The Other I

March 22, 2011

A different road

Several years ago I returned to Maryknoll, the motherhouse of the order of nuns to which I belonged for nine years.  I was there to give a talk to current and former Maryknollers about my book The Big Bang to Now.   It’s a book based on current scientific thought and research, including most significantly, Darwin’s theory of evolution.

There were some listening to what I had to say who were made extremely uncomfortable:  Where was the Garden of Eden in all of this?  where, even, was God?

But what, in retrospect, impressed me most was not their confusion.  It was their ability to put it aside.  It was their ability not to dismiss me as a faithless sinner probably careening down the road to hell.  There was a split between what I would now call faith and belief.  The teachings of the Catholic Church did not inform my world view.  But somehow the women there were able to dismiss this.

And I think that has been a characteristic of many Maryknollers from the very beginning.  I myself cannot live as a participant in a community that is overtly committed to a view of the world with which I am fundamentally at odds.  But many of these men and women can.  And do.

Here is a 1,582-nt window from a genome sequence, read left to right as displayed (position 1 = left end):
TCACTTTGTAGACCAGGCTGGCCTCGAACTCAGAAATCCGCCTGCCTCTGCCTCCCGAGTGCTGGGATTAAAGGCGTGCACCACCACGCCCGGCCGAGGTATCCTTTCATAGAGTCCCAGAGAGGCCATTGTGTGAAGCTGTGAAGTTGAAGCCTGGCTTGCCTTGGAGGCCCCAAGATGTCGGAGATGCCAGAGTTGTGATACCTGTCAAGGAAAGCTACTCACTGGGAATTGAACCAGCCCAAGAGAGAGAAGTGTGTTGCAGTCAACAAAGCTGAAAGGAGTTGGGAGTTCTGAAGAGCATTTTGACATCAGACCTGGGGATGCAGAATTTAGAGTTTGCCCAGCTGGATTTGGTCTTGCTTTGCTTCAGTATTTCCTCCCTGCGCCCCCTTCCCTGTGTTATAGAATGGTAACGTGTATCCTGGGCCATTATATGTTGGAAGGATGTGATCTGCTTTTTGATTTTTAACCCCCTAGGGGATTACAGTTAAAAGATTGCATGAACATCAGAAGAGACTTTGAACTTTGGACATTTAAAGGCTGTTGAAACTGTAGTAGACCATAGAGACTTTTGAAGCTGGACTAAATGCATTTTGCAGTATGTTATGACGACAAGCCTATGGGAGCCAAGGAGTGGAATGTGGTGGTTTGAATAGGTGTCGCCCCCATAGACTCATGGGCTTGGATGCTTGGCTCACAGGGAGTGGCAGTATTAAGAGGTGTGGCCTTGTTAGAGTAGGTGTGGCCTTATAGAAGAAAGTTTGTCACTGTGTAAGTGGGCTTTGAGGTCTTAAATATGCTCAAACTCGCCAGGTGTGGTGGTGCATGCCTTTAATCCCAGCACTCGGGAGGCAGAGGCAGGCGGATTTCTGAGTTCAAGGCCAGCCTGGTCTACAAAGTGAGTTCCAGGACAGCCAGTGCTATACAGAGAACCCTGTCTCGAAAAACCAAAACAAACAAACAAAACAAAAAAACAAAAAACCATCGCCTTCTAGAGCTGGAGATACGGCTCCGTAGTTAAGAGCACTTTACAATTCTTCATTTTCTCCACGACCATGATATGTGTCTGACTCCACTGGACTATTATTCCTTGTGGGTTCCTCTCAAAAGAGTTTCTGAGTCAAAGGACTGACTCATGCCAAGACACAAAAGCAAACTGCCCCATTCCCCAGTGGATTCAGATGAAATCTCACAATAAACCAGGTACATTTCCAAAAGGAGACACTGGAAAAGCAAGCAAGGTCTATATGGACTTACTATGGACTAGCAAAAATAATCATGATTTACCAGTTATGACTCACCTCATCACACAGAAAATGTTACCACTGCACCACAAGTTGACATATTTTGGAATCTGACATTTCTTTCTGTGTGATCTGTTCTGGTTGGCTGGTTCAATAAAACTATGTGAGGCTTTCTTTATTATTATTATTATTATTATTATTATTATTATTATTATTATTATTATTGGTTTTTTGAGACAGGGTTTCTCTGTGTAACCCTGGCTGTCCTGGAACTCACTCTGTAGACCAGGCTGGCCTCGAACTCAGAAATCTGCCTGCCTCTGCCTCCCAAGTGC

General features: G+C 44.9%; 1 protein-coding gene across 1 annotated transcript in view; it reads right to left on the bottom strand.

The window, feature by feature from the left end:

I came away after that weekend at Maryknoll feeling that, although it was not my way, there is something there of deep and profound value.  And something that, to some extent, I was perhaps missing.  They trust what they know.  The contradictions between this and standard doctrine may have been a concern, but if something was going to take second place, it was the doctrine, not their conviction that people have a universal right to love and respect.  Whatever the Church’s dogma might say, what drives so many of them is that children should not have to live on the street, that mothers should not have to die giving birth because there is no medical help, that people should not be starving, that young women should not be driven to prostitution because they are bringing in the only income in the family, that learning how to read makes a difference to people’s lives that matters.

I don’t want to turn all Maryknollers into saints.  They aren’t.

But it is often too easy for me to see the flaws and limitations, and to miss the obvious:  that somehow so many of these women seem to have quietly been able to hold onto the most basic of Christian messages.  And that is a message of love and hope and peace.

If one has that, everything else is optional.  And if you don’t have that, one is not a christian.

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